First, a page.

Plugging leaks in capital. Iran-contra hearings show how loose tongues undermine trust between government branches

Leaks, and how to plug them, have become a central issue as Congress sorts out possible reforms in the wake of the Iran-contra affair. Many lawmakers were offended by the presumption of Lt. Col. Oliver North and Rear Adm. John Poindexter that Congress cannot be trusted to keep a secret. Colonel North and Admiral Poindexter kept their dealings with Iran secret from Congress, they testified, because they feared that once Congress was officially informed of the initiative, the initiative would be made public.

North charged that Congress was capable of ``incredible leaks.'' He cited the leak of information to a reporter that the Central Intelligence Agency had mined Nicaragua's harbors. ``These kinds of [leaks] are devastating,'' he testified. ``They are devastating to the national security of the United States.''

North's charges found a certain resonance among the general public. One telegram, addressed to North, asserted that ``Congress is as leaky as a 200-year-old water pipe.''

Lawmakers are quick to insist that most leaks, intended or not, come from the executive. The law requires that the administration keep members of both the House and Senate Select Committees on Intelligence apprised of ongoing covert activities. ``There are a number of ongoing covert initiatives, some of them more complex [than the Iran-contra initiative], and no one has said anything about them,'' says Sen. Paul Trible (R) of Virginia. Agrees Rep. Edward Jenkins (D) of Georgia: ``Sometimes the ones that leak are the ones we aren't told about.''

Lawmakers are particularly miffed that North and others felt free to confide in the Iranians, who were part of the scheme, but not the Congress. ``Imagine trusting a secret with the Ayatollah before trusting your own Congress,'' says Sen. Daniel Patrick Moynihan (D) of New York.

But, even among themselves, lawmakers disagree over Congress's trustworthiness. A number of them argue that too many members of Congress are informed about covert activities. A debate now under way focuses on whether Congress ought to reduce the number of lawmakers who have access to classified information.

``We don't have the information, the White House does. So it is incumbent on us to prove that we can be trusted,'' says Rep. Dick Cheney (R) of Wyoming, a member of the House Iran-contra committee.

Some lawmakers argue that Congress has not proved it can be trusted. For example, both the chairman and the vice-chairman of the Senate Select Committee on Intelligence during the last Congress are under fire for leaking classified or confidential information. The former vice-chairman, Sen. Patrick Leahy (D) of Vermont, disclosed yesterday that he had resigned from the committee after he leaked to an NBC News reporter the contents of a draft of a committee staff report on the Iran-contra affair.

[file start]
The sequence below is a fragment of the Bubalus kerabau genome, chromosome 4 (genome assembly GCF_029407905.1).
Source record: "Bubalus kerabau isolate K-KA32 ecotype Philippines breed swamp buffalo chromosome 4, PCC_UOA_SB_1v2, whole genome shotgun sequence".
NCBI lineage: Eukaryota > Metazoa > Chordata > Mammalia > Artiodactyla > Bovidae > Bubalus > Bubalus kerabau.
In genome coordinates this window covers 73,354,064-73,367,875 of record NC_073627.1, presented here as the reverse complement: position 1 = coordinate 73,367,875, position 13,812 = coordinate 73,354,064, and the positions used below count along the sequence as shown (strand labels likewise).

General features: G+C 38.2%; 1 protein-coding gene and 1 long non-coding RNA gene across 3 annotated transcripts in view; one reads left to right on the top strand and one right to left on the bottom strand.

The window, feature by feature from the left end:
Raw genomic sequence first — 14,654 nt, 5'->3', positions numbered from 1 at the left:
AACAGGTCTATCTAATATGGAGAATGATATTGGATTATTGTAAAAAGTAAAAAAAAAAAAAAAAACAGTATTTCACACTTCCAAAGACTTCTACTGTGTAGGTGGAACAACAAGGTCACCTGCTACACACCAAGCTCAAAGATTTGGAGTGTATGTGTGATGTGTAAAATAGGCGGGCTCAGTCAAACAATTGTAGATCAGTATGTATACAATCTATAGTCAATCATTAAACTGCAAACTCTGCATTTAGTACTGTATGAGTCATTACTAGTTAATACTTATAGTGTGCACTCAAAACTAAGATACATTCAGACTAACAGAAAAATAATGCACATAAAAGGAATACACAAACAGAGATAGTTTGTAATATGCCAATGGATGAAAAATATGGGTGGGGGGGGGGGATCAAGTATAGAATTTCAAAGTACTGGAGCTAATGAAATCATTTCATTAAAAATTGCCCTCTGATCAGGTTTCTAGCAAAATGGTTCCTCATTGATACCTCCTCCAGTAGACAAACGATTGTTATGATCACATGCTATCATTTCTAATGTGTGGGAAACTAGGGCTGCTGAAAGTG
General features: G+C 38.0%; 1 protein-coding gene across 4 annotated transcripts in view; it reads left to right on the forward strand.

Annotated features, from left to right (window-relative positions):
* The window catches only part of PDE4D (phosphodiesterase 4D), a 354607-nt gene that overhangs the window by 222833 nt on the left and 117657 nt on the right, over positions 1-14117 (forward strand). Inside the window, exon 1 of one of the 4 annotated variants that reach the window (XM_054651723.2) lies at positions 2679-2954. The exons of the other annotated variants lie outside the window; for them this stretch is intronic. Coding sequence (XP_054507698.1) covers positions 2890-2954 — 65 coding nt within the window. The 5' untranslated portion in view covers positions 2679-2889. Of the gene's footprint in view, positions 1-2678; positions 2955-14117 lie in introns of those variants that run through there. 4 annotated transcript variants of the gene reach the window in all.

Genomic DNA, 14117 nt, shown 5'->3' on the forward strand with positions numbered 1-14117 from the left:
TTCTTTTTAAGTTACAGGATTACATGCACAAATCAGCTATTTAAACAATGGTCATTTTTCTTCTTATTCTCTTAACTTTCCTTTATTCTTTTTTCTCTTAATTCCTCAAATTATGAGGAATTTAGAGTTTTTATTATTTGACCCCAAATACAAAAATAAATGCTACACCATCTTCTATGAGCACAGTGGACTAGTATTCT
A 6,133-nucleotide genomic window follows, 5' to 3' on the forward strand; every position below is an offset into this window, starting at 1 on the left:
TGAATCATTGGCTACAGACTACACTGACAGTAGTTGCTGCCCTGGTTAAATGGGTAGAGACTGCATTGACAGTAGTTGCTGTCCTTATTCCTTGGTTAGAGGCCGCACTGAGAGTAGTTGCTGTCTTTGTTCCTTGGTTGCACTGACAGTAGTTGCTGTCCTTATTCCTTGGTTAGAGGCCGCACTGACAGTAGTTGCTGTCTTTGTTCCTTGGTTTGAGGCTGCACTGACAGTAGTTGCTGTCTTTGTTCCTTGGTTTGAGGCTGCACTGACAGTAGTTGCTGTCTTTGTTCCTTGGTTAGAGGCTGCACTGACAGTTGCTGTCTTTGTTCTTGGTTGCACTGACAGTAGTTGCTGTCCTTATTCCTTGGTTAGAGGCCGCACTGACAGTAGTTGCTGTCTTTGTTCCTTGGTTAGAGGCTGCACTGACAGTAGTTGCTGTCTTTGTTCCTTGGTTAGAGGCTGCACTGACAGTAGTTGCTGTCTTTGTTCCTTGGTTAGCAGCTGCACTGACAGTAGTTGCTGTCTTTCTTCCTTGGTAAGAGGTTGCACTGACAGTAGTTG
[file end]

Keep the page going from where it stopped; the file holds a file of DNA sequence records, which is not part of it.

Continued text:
Meanwhile, the former Intelligence Committee chairman, Sen. David Durenberger, is under investigation by the Senate Ethics Committee for publicly stating that the US had paid an Israeli official to spy on Israel.

Can the Congress be trusted? ``No. Emphatically no,'' says Sen. Orrin Hatch (R) of Utah. Such assertions, however, raise the hackles of other members, like Rep. Jack Brooks (D) of Texas. ``Hatch can speak for himself,'' Representative Brooks fumes.

Says Rep. Dante Fascell (D) of Florida. ``Well, I don't trust the White House. So there. Where are we?''

Congress and the White House seem to be taking steps to rebuild the trust badly frayed by the affair. Sens. David Boren (D) of Oklahoma and William Cohen (R) of Maine, respectively the chairman and vice-chairman of the Senate Select Committee on Intelligence, met privately last week with senior White House officials to discuss changes that might be made in the relationship between Congress, the White House, and the intelligence community.

Later, national-security adviser Frank Carlucci said that the White House would soon issue a directive tightening the regulations by which the White House formulates covert initiatives.

``Changes have already occurred with the appointment of Howard Baker Jr. as chief of staff, Frank Carlucci as national-security adviser, and William Webster as CIA director,'' says Senator Cohen. ``And the President has stated publicly that he would not undertake a covert activity unless we stood behind them.'' That is not enough for many mmbers of Congress, a number of whom are certain to propose a raft of legislative remedies. For example, one proposal would require the President to notify Congress within 48 hours of the start of a covert activity. Currently, the law only requires ``timely'' notification of Congress.

Other likely proposals would replace the House and Senate Select Committees on Intelligence with a single committee comprised of key leaders from both houses of Congress. That panel would be apprised of all intelligence activities.

The consensus behind such efforts, however, is questionable. The Iran-contra committee will include a list of recommended changes in its final report. But those, says Sen. Daniel Inouye (D) of Hawaii, chairman of the Senate's Iran-contra committee, would probably involve changes in the process by which intelligence policies are formulated and Congress is notified, and would not require new legislation.

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